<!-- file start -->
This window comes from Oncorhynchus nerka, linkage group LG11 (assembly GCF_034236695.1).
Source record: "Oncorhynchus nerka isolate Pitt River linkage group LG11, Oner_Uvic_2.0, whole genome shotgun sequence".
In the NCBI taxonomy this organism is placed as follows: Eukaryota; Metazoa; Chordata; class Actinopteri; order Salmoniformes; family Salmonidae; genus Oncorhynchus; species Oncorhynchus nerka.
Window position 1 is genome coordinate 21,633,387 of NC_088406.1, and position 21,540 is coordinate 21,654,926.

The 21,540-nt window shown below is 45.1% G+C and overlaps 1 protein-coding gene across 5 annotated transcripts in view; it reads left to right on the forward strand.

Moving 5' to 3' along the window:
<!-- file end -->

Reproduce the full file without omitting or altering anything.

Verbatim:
This window comes from Oncorhynchus nerka, linkage group LG11 (assembly GCF_034236695.1).
Source record: "Oncorhynchus nerka isolate Pitt River linkage group LG11, Oner_Uvic_2.0, whole genome shotgun sequence".
In the NCBI taxonomy this organism is placed as follows: Eukaryota; Metazoa; Chordata; class Actinopteri; order Salmoniformes; family Salmonidae; genus Oncorhynchus; species Oncorhynchus nerka.
Window position 1 is genome coordinate 21,633,387 of NC_088406.1, and position 21,540 is coordinate 21,654,926.

The 21,540-nt window shown below is 45.1% G+C and overlaps 1 protein-coding gene across 5 annotated transcripts in view; it reads left to right on the forward strand.

Moving 5' to 3' along the window: